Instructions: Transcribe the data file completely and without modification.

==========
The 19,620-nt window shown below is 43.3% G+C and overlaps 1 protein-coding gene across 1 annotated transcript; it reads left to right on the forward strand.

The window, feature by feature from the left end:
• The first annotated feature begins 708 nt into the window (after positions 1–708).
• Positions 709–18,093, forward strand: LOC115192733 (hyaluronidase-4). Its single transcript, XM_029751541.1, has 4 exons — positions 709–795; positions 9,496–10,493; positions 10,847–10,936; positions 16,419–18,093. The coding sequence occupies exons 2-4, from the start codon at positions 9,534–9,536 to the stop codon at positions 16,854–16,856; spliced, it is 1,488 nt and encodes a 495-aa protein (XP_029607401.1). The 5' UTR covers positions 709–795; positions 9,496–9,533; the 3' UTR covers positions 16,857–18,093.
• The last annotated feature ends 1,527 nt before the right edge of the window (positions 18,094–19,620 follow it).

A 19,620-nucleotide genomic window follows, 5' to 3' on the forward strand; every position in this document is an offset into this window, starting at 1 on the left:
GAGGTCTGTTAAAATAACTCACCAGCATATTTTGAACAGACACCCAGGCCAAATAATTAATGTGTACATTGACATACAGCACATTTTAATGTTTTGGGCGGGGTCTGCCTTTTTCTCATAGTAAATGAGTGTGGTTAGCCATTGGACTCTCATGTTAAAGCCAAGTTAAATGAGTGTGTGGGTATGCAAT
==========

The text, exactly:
The 19,620-nt window shown below is 43.3% G+C and overlaps 1 protein-coding gene across 1 annotated transcript; it reads left to right on the forward strand.

The window, feature by feature from the left end:
• The first annotated feature begins 708 nt into the window (after positions 1–708).
• Positions 709–18,093, forward strand: LOC115192733 (hyaluronidase-4). Its single transcript, XM_029751541.1, has 4 exons — positions 709–795; positions 9,496–10,493; positions 10,847–10,936; positions 16,419–18,093. The coding sequence occupies exons 2-4, from the start codon at positions 9,534–9,536 to the stop codon at positions 16,854–16,856; spliced, it is 1,488 nt and encodes a 495-aa protein (XP_029607401.1). The 5' UTR covers positions 709–795; positions 9,496–9,533; the 3' UTR covers positions 16,857–18,093.
• The last annotated feature ends 1,527 nt before the right edge of the window (positions 18,094–19,620 follow it).

A 19,620-nucleotide genomic window follows, 5' to 3' on the forward strand; every position in this document is an offset into this window, starting at 1 on the left:
GAGGTCTGTTAAAATAACTCACCAGCATATTTTGAACAGACACCCAGGCCAAATAATTAATGTGTACATTGACATACAGCACATTTTAATGTTTTGGGCGGGGTCTGCCTTTTTCTCATAGTAAATGAGTGTGGTTAGCCATTGGACTCTCATGTTAAAGCCAAGTTAAATGAGTGTGTGGGTATGCAAT